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A Scrape of Fingernails

An excerpt from “The Caretaker,” the latest—and possibly final—novel from a titan of Appalachian literature, North Carolina’s Ron Rash

EDITOR’S NOTE: One day after The Caretaker hit bookstores last week, its author, Ron Rash, turned seventy.

For twenty-nine of those years—since the publication of his first collection of short stories, The Night the New Jesus Fell to Earth: And Other Stories from Cliffside, North Carolina—Rash has been the defining figure of Appalachian literature. For more than two decades, he has taught generations of Southern writers as the Parris Distinguished Professor in Appalachian Cultural Studies at Western Carolina University, where he runs the creative writing program in fiction and poetry. And now, after a career that spans seven collections of short fiction, five volumes of poetry, and seven other novels, Rash is hinting that his eighth, The Caretaker, might be his last.

“People tell me, ‘Your books are dark and tragic,’” Rash told the western North Carolina independent newspaper Mountain Xpress last week. After revealing he is unsure about taking on another novel, he added that with The Caretaker, he “wanted to give [readers] a little bit of hope—a book that makes them feel, for the most part, good about humanity.”

Set in the early 1950s in Blowing Rock, The Caretaker follows Blackburn Gant, who after suffering polio in his childhood has settled into a solitary job as cemetery caretaker, and his best friend Jacob Hampton. Hampton has defied his affluent family to marry a sixteen-year-old outcast, Naomi Clarke. And when he is drafted to fight in the Korean War, he leaves Gant to care for his wife.

Salvation South is proud and grateful to Ron for allowing to us to publish this excerpt from The Caretaker. It begins, as does the book, with Jacob Hampton standing guard duty on a frigid night in North Korea.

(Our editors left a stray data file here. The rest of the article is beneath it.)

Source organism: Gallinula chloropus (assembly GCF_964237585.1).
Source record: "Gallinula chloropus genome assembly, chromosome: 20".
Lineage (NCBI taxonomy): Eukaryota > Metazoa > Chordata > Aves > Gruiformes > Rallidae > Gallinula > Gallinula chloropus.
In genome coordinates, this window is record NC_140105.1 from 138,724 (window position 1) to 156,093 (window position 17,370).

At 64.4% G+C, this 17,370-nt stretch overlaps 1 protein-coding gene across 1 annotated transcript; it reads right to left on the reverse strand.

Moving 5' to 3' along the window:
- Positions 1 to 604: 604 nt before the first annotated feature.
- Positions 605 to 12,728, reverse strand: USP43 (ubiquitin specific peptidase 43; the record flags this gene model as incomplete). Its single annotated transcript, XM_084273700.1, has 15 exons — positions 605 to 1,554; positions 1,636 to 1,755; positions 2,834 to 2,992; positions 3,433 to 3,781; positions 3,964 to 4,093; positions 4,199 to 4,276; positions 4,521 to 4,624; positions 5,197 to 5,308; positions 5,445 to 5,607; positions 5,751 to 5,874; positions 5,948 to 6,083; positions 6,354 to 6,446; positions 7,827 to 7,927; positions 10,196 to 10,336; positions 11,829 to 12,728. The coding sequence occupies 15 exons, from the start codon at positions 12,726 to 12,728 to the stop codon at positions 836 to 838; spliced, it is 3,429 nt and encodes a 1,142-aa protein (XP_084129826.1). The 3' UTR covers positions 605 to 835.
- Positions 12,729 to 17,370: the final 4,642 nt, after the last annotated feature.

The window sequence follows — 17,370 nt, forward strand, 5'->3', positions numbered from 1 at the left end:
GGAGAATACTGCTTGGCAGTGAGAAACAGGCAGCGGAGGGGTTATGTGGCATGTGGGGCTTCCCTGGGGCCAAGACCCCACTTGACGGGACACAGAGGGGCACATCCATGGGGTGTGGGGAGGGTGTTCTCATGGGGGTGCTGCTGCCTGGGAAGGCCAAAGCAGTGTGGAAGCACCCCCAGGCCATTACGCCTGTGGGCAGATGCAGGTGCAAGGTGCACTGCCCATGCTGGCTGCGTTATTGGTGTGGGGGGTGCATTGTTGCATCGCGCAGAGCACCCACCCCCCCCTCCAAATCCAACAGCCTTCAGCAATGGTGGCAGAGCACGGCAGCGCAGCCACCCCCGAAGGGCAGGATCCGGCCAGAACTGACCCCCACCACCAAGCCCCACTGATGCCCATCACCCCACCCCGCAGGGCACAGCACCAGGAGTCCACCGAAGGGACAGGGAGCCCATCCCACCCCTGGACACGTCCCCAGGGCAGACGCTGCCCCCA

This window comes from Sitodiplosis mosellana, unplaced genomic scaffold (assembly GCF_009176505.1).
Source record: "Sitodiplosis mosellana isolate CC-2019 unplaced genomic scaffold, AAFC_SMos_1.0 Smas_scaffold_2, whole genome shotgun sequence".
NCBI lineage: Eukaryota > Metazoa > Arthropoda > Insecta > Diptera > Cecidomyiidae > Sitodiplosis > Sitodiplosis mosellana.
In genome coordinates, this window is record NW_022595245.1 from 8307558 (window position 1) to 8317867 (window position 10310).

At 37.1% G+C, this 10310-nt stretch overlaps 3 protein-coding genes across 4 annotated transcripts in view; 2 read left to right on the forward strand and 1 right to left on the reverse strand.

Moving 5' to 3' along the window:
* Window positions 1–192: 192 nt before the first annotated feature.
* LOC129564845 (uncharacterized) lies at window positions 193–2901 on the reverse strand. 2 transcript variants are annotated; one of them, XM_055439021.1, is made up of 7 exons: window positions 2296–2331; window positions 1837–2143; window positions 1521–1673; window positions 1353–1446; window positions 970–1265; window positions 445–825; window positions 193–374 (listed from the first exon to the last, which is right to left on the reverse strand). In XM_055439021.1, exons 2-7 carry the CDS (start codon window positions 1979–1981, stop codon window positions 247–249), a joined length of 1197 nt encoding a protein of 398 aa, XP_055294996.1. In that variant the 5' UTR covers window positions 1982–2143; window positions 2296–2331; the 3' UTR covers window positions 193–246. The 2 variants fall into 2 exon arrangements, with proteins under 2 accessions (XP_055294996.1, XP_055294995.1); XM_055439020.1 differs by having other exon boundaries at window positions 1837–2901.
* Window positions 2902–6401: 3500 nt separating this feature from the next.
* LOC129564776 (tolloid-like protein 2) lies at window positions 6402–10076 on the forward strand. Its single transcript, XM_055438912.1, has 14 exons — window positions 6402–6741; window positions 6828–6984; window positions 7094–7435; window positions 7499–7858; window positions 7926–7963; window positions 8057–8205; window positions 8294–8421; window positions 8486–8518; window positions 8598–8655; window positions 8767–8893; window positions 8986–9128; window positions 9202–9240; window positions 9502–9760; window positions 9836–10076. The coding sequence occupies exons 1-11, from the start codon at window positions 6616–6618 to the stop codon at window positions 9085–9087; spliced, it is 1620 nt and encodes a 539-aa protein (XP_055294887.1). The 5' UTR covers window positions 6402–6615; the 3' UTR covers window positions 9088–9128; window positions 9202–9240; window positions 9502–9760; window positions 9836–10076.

—Chuck Reece

Photograph of Ron Rash by Maryan Harrington
Photograph of Ron Rash by Maryan Harrington

Chapter 1

Jacob was on guard duty, posted beside a river that separated the two armies. The night was colder than any he’d experienced back in Watauga County. This cold did more than seep into his skin. It encased fingers and feet in iron, made teeth rattle like glass about to break. No layering of wool and cotton beneath the pile-lined parka allayed it. For weeks Jacob had kept waiting for the cold to lift. Now it was March, but this place observed no calendar. The river was still frozen. Jacob envisioned ice all the way to the bottom—no current, fish stalled as if mounted. The river had a name but Jacob didn’t allow it to lodge in his memory. Since stepping onto the pier in Pusan, his goal had been to forget, not remember.

At Fort Polk he’d heard all manner of stories about what awaited him in Korea. Much of it was horsecrap: the NK ate rats and snakes raw, could see in the dark like cats. But some stories were true, including how they would crawl into an outpost, slit a soldier’s throat, then recede into the night. Even if you were on the opposite side of a river, they’d come across and kill only one man when they might have killed three or four. They were leaving a message: We’re saving you for next time.